An anaesthetist tells all

On surgeons’ personality quirks, exploding patients and what really goes on in operating rooms

Surgical tools are shown in an operating room in a hospital near Montreal on Thursday, November 23, 2017. (Graham Hughes/CP)

Updated Jan. 26, 2018

Dr. Paul Whang, 53, who trained at McMaster University in Hamilton and at Toronto’s Mt. Sinai Hospital, has worked as an anaesthetist in a half-dozen Toronto-area hospitals. His specialty offers him a unique perspective in the operating room—a key member of the OR team, but primarily an observer, mainly of the patient but also of the surgeons and nurses. In his 2010 book, Operating Room Confidential, he offers a frank, sometimes surprising and often funny account of his behind-the scenes recollections.

Q: Why did you write this book?
A: Have you read Anthony Bourdain’s Kitchen Confidential? He talks about what really happens behind the kitchen doors. It was raucous and funny and informative. And I realized many people have a certain idea when they watch shows like House or ER, and some of it is true but a lot of it isn’t, and in addition there’s a lot of things and routines and rituals that we go through in the OR. That was the inspiration right there.

Q: Are your colleagues going to like it?
A: Well, they’re getting more and more interested, and sometimes that’s interesting: when we’re working in the OR and something happens, they look at me and say, “Paul, don’t put this in the book.” I have to promise, “Don’t worry! Names will be hidden.”

Q: Surgical mistakes have to be the greatest horror for anybody in your position, and you mention one case when the surgeon cut out a smoker’s good lung, essentially killing him since he had only the one, cancer-filled left lung. How do these things happen?
A: I wasn’t involved in that lung case, but I know it happened. Errors in a hospital are not uncommon. In something like 3.7 per cent of all hospital admissions, there is going to be an error that results in some sort of disability or death or prolonging your stay. It’s not just one error, it’s a series of mistakes that accumulate in the error. If one piece in that chain had been broken, the error wouldn’t have occurred.

Q: Given that mistakes will be made, the important thing is to break that sequence?
A: Yes, yes. Anaesthesia is one of the specialties that has looked into errors and become so much safer. In the ’70s the risk of an anaesthetic mistake causing death was about one in 10,000. Now it’s less than one in 200,000. That can be seen, for example, in my malpractice costs. Malpractice rates in anaesthesia have been going down or have remained steady over the last five years. Back then we considered this high rate and asked specialists from the aviation industry to look into it. Critical incident analysts found common reasons for the things that were happening. Anaesthetic machines weren’t standardized—to turn on the vapour, some machines you’d turn the knob right, some left. Or, you could turn on two anaesthetic vapours at the same time accidentally, so you’d be doubling the anaesthetic vapours that you give somebody. So we standardized the machines. And for the errors that come from a tube disconnecting or being put in the wrong place and the anaesthetist not noticing, we improved monitoring. When you breathe out there’s carbon monoxide, so we put in monitors where an alarm goes off when there was no carbon monoxide, meaning the patient isn’t breathing. Thirdly there were new protocols so you’d check your machine and procedures like the airline industry does.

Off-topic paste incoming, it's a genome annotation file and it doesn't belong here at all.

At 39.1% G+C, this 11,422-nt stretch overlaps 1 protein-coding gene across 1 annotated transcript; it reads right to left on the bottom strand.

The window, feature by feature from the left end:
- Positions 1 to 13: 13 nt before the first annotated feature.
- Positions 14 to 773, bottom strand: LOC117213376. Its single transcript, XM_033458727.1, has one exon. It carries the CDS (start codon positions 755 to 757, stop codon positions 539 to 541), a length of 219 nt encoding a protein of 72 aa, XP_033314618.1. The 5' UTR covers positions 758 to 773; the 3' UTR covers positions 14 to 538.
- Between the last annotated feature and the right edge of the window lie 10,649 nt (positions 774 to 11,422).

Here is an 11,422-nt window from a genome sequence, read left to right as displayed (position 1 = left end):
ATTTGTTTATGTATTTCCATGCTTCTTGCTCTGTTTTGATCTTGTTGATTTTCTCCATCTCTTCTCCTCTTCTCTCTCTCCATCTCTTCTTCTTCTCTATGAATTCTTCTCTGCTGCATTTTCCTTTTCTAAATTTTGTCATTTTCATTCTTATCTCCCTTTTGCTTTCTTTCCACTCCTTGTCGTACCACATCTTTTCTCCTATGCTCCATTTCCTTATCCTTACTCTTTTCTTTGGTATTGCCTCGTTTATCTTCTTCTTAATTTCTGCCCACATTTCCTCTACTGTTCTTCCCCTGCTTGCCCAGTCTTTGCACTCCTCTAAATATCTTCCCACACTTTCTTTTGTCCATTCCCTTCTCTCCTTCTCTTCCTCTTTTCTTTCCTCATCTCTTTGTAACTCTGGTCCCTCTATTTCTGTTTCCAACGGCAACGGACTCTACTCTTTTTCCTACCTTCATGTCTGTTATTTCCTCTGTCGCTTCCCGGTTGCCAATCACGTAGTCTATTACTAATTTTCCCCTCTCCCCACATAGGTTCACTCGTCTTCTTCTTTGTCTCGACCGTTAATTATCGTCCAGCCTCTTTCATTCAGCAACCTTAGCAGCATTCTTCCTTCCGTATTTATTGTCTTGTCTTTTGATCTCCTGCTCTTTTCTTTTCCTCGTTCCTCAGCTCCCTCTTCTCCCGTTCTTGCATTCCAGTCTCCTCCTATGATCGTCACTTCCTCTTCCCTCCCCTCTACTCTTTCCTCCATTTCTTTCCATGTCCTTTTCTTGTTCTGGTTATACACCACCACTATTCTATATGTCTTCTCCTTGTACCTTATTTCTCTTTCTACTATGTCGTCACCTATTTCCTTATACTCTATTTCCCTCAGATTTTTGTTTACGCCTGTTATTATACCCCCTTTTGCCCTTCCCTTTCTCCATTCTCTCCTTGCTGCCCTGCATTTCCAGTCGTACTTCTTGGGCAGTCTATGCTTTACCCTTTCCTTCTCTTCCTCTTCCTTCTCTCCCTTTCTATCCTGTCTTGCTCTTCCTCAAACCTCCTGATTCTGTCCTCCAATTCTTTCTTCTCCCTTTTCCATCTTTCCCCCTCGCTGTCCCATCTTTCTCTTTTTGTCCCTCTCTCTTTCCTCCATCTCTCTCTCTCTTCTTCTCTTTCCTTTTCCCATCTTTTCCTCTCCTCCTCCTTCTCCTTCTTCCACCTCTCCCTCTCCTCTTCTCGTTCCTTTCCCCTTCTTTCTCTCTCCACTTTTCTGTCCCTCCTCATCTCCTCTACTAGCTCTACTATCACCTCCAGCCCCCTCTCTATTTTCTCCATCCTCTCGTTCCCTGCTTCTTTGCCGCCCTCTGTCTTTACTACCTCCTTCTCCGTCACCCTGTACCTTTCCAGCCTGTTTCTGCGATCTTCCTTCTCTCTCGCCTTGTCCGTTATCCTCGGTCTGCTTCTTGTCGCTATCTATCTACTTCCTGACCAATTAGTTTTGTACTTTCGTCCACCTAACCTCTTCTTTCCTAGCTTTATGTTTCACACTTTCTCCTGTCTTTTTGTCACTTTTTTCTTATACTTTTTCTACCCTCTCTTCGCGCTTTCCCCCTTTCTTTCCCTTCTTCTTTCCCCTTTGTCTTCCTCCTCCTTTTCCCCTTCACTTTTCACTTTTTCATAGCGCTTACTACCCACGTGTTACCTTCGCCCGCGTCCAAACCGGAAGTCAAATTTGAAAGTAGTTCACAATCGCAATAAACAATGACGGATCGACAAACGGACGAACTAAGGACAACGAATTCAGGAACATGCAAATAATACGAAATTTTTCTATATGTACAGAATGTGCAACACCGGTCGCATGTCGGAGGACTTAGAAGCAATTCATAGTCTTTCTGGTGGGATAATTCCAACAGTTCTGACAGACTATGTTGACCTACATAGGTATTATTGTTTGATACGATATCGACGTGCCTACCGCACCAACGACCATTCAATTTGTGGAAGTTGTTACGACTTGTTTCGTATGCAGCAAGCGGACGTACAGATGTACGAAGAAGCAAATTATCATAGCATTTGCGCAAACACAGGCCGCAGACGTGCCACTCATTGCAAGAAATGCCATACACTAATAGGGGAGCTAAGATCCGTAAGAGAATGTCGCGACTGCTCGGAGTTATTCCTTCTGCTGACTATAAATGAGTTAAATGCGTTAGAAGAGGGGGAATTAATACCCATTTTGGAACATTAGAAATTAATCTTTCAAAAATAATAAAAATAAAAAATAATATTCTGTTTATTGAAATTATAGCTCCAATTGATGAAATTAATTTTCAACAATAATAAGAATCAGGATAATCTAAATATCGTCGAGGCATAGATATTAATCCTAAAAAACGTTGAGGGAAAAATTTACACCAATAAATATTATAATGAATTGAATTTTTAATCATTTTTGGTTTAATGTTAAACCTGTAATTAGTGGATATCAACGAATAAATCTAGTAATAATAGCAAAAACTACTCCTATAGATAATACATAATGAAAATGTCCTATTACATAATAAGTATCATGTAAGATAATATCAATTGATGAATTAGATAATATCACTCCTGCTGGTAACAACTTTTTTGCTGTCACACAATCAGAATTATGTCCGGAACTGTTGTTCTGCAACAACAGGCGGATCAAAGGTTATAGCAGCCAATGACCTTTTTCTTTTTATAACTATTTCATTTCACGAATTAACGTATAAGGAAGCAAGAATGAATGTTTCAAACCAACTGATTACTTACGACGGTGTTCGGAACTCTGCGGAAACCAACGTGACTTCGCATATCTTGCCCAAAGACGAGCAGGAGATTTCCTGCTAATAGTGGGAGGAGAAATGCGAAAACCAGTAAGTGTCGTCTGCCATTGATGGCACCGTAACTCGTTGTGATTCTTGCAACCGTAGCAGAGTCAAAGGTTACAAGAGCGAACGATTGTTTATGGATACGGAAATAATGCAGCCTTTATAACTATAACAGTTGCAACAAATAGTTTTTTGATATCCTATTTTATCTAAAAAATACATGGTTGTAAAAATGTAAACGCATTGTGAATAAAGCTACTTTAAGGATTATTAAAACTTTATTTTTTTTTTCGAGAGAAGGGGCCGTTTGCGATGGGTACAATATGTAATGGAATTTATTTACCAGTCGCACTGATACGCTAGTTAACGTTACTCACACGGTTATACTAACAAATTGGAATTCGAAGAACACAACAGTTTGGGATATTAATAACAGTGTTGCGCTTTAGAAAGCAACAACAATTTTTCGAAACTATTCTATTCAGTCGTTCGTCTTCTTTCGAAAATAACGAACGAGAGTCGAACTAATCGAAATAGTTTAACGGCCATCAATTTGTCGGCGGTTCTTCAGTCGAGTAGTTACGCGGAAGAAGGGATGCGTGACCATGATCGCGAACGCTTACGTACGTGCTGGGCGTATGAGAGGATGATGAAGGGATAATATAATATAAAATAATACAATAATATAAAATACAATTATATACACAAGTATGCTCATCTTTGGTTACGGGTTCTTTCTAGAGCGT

Q: Those are the checklists just coming into general use?
A: Yes. When somebody’s having an operation, as they come in, we start with “Is this Mr. Smith?” Everybody—anaesthetist, assistant, nurses, surgeon—has to say “Yes.” “Are we doing his right side?” “Yes.” “Are we doing arthroscopy of the knee?” “Yes.” And then, “Are there any special considerations or concerns? Does he have an allergy to penicillin?” And you go through these lists, and everybody asks, “Is everybody ready?” and then you start. That is an example of a checklist that has been shown to reduce error by 30 per cent and mortality by 40 per cent, which is stunning.

Q: One tense area where things often seem to go wrong is with cases involving VIPs. That would be fellow doctors or their spouses or, perhaps worse, lawyers. You had a hard time with a malpractice lawyer. It didn’t help when her last words before going under were “You better do a good job.”
A: Yes! And I was just starting out. I mean, that was my first time in the OR at that hospital and the anaesthetic machine was different from any I’d used. I didn’t know where all the things were, and I wanted to be extra cautious—and not to say, “Hello, this is my first time here”—you know? Because of that, I didn’t do what I would normally do. Trying not to give her too much, I ended up giving her so little painkiller that she woke up with significant soreness. When you’ve got a VIP you are tempted to not do what you normally do, but to put on a little bit of extra gloss. The extra pressure is already bad enough. At one ACL replacement I was at, the surgeon, the best ACL replacement guy in Canada—I’ve seen lots of them and he is slick—was working on the wife of one of my colleagues. Everything was proceeding fine when all of a sudden I heard this scream. We all looked and there on the floor was the ACL graft—the piece you take from the good knee to use in the repaired one—and we all just stared at it for about 10 seconds. We were in shock. Getting infection in the knee, that is terrible, that wrecks your knee, and here it was on the ground, and it’s the wife of one of the anaesthetists. Then the surgeon screams, “Do something with it!” So we’re running around, and somebody picks it up, and we’re soaking it in antibiotics and looking at the books. What had happened, the surgeon said, “It got stuck to my finger,” and he had just flicked his finger, something he’s done thousands of times, and it slid to the end and landed on the floor. Fortunately, everything turned out right. She was put on antibiotics and the knee’s working perfectly but, you know, it was…ahh.